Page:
functional medicine chris kresser

Functional Medicine – An Interview with Chris Kresser

Dr. Jolene BrightenPublished: Last Reviewed: Wellbeing Leave a Comment

I've had the pleasure of speaking with Chris Kresser on more than one occasion about the serious state our health care is in and the role of Functional Medicine. Chris and I share similar views about the need for allied providers, like nutrition consultants and health coaches, in supporting those with chronic disease and the necessity of returning to a diet and lifestyle that is closer to our ancestors.

As we examine how conventional medicine developed, there is no denying it is absolutely an essential part of our health care model. However, we find ourselves in trouble when we attempt to solve a chronic medical condition within an acute medicine framework.

In his latest book, Unconventional​ ​Medicine:​ ​Join​ ​the​ ​Revolution​ ​to​ ​Reinvent Healthcare,​ ​Reverse​ ​Chronic​ ​Disease,​ ​and​ ​Create​ ​a​ ​Practice​ ​You​ ​Love,​ he proposes a bold solution to the chronic disease epidemic. If you're ready to be part of the movement that is changing health care then I highly recommend this new book. Please enjoy this Q&A with Chris Kresser.

Why​ ​did​ ​you​ ​write​ ​Unconventional​ ​Medicine​?

We’re facing an epidemic of chronic disease unlike anything humans have ever experienced. It’s a slow-motion plague that is sabotaging our health, destroying our quality of life, shortening our lifespan, bankrupting our governments, and threatening the health of future generations. Although it may not match the scale of the bubonic plague in the Middle Ages in terms of mortality, it’s arguably an even bigger problem because of the sheer numbers of people affected and the wide range of those effects. I don’t think it’s an exaggeration to suggest that our very survival as a species is at stake.

Given this, it’s crucial that we embrace a new model of healthcare with the potential not only to stop the increase in chronic disease, but to reverse it. Unfortunately, conventional medicine has not only failed to address chronic disease, but it will never be able to achieve this goal—at least in its current configuration.

Why​ ​has​ ​conventional​ ​medicine​ ​failed​ ​to​ ​address​ ​chronic​ ​disease?

It’s no secret that our healthcare system is in trouble: countless books, media articles, and scientific studies have explored its many shortcomings in detail. They include misaligned incentives, broken payment models, conflicts of interest, Big Pharma influence, and bias and fraud in medical research.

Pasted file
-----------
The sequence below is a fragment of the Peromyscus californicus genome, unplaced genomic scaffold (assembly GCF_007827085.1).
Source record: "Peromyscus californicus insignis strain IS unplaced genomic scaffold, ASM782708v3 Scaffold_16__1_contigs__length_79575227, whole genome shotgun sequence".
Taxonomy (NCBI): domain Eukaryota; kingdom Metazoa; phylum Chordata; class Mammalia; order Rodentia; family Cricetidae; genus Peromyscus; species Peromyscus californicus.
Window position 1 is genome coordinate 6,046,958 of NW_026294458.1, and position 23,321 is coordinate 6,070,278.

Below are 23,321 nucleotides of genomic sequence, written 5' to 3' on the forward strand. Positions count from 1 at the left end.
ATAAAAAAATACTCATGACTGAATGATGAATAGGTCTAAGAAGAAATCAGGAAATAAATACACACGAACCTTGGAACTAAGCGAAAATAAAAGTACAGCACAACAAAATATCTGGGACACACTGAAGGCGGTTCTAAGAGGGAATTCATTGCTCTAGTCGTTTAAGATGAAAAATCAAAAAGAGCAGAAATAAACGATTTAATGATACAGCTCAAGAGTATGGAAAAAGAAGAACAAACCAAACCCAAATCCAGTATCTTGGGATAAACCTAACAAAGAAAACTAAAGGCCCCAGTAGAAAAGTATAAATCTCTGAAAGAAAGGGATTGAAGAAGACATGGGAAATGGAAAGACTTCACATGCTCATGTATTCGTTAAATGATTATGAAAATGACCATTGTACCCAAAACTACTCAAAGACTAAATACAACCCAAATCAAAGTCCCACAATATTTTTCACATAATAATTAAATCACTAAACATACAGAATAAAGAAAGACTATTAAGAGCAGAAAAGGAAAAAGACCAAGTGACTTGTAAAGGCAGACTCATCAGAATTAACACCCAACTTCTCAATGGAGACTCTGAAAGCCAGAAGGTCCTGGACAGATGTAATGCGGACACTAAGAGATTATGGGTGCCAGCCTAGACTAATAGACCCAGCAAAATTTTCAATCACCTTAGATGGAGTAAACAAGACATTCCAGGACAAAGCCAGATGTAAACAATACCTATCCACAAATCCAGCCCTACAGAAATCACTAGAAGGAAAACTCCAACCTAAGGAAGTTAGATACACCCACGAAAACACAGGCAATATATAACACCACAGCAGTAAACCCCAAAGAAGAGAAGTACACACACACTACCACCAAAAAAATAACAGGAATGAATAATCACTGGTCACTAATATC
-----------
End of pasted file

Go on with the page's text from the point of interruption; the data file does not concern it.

These problems are real, and they demand attention. But as significant as the problems I’ve described are, there is a much more fundamental reason that conventional medicine is destined to fail with chronic disease—it’s the wrong tool for the job. Our system evolved during a time when the top three causes of death were pneumonia, typhoid, and tuberculosis, all acute, infectious diseases. Today, seven of the top 10 causes of death are chronic diseases. Conventional healthcare wasn’t designed for the challenge of chronic disease, which is why chronic disease continues to increase in prevalence each year.

What​ ​is​ ​Functional​ ​Medicine,​ ​and​ ​how​ ​can​ ​it​ ​make​ ​a​ ​difference?

Functional Medicine is an approach to medicine that addresses the underlying cause of disease, rather than just suppressing symptoms.

Imagine you’re in a boat, and the boat is leaking. You can bail water from the boat to make it sink more slowly, but if the leaks are still there, you’ll have limited success. Conventional medicine is mostly about trying to bail water out of the boat without fixing the leaks. Wouldn’t it make more sense to prevent the leaks from happening in the first place, and then fix them completely if they do occur? We might still need to bail some water initially, but if the leaks get fixed, the boat is steadied. Eventually, there’s no more bailing required, and the sailing—or living—can resume. That’s what Functional Medicine is all about.

Functional Medicine is different than conventional medicine in several key ways. These are summarized in the table below:

functional medicine kresser institute

Let’s contrast the conventional and Functional Medicine approach to a common condition, irritable bowel syndrome (IBS), to make the distinction even more clear. In conventional medicine, all of the treatments for IBS are based on suppressing symptoms: analgesics for pain, pro-motility agents for constipation, anti-diarrheals for diarrhea or loose stools, and antidepressants for psychological comorbidities. Typically, the patient leaves the doctor with a handful of medications, all of which simply suppress symptoms without addressing the cause of her problem.

In a Functional Medicine approach, the doctor would start with the question: “What is causing the IBS in the first place?” The patient might have something called SIBO, or small intestinal bacterial overgrowth, which involves inappropriate growth of bacteria in the small intestine.

Maybe she has an undiagnosed food intolerance, or an undetected parasite infection. She might have a gut–brain axis problem caused by an autonomic nervous system issue, like sleep loss or stress. All of these mechanisms could contribute to IBS, and treating them can not only reduce the symptoms, but it can also reverse the condition entirely in some cases. This is the promise of Functional Medicine.

What​ ​is​ ​an​ ​ancestral​ ​diet​ ​and​ ​lifestyle,​ ​and​ ​why​ ​is​ ​it​ ​important?

The ancestral diet and lifestyle is based on the premise that we must bring our environment into closer alignment with our genes to thrive. When we do this, we are naturally healthy and vital and resistant to chronic disease.

For example, the New York Times recently published an article about the Tsimané. They’re a subsistence farming and hunter–gatherer population in Bolivia who still follow their traditional diet and lifestyle. Researchers went to Bolivia to study heart disease in the Tsimané. They found that the Tsimanés’ rate of heart disease is about one-fifth of the rate observed in the United States. Nine in 10 tribal members had clean arteries and faced no risk of heart disease.